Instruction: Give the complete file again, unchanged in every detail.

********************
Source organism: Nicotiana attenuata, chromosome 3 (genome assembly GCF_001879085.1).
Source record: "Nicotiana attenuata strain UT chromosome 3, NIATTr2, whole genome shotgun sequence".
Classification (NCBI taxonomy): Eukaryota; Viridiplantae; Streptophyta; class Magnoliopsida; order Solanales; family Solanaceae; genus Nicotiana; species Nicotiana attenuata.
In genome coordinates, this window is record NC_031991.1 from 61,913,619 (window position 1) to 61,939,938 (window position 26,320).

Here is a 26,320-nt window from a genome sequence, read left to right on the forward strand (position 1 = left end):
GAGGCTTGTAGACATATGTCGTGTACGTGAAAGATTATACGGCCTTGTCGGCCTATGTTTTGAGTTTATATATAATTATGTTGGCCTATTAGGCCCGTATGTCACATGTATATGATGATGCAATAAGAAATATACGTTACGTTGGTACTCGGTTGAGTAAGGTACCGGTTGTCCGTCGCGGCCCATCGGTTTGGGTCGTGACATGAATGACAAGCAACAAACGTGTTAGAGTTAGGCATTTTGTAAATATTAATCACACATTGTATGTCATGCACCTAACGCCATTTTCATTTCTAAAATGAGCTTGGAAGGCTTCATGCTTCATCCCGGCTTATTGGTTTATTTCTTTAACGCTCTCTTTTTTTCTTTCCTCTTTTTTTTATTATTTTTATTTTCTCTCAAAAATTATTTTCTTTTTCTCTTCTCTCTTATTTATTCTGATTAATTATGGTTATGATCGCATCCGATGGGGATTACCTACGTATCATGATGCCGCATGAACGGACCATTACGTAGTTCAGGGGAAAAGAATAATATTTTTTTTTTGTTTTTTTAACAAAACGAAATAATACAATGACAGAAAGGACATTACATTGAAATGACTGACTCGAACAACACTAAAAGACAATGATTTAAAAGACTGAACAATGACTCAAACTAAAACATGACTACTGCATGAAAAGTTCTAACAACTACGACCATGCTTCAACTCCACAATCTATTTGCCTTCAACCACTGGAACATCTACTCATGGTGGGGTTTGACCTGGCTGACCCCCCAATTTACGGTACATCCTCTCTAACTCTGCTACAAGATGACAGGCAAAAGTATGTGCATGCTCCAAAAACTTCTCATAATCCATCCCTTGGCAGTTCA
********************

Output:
Source organism: Nicotiana attenuata, chromosome 3 (genome assembly GCF_001879085.1).
Source record: "Nicotiana attenuata strain UT chromosome 3, NIATTr2, whole genome shotgun sequence".
Classification (NCBI taxonomy): Eukaryota; Viridiplantae; Streptophyta; class Magnoliopsida; order Solanales; family Solanaceae; genus Nicotiana; species Nicotiana attenuata.
In genome coordinates, this window is record NC_031991.1 from 61,913,619 (window position 1) to 61,939,938 (window position 26,320).

Here is a 26,320-nt window from a genome sequence, read left to right on the forward strand (position 1 = left end):
GAGGCTTGTAGACATATGTCGTGTACGTGAAAGATTATACGGCCTTGTCGGCCTATGTTTTGAGTTTATATATAATTATGTTGGCCTATTAGGCCCGTATGTCACATGTATATGATGATGCAATAAGAAATATACGTTACGTTGGTACTCGGTTGAGTAAGGTACCGGTTGTCCGTCGCGGCCCATCGGTTTGGGTCGTGACATGAATGACAAGCAACAAACGTGTTAGAGTTAGGCATTTTGTAAATATTAATCACACATTGTATGTCATGCACCTAACGCCATTTTCATTTCTAAAATGAGCTTGGAAGGCTTCATGCTTCATCCCGGCTTATTGGTTTATTTCTTTAACGCTCTCTTTTTTTCTTTCCTCTTTTTTTTATTATTTTTATTTTCTCTCAAAAATTATTTTCTTTTTCTCTTCTCTCTTATTTATTCTGATTAATTATGGTTATGATCGCATCCGATGGGGATTACCTACGTATCATGATGCCGCATGAACGGACCATTACGTAGTTCAGGGGAAAAGAATAATATTTTTTTTTTGTTTTTTTAACAAAACGAAATAATACAATGACAGAAAGGACATTACATTGAAATGACTGACTCGAACAACACTAAAAGACAATGATTTAAAAGACTGAACAATGACTCAAACTAAAACATGACTACTGCATGAAAAGTTCTAACAACTACGACCATGCTTCAACTCCACAATCTATTTGCCTTCAACCACTGGAACATCTACTCATGGTGGGGTTTGACCTGGCTGACCCCCCAATTTACGGTACATCCTCTCTAACTCTGCTACAAGATGACAGGCAAAAGTATGTGCATGCTCCAAAAACTTCTCATAATCCATCCCTTGGCAGTTCA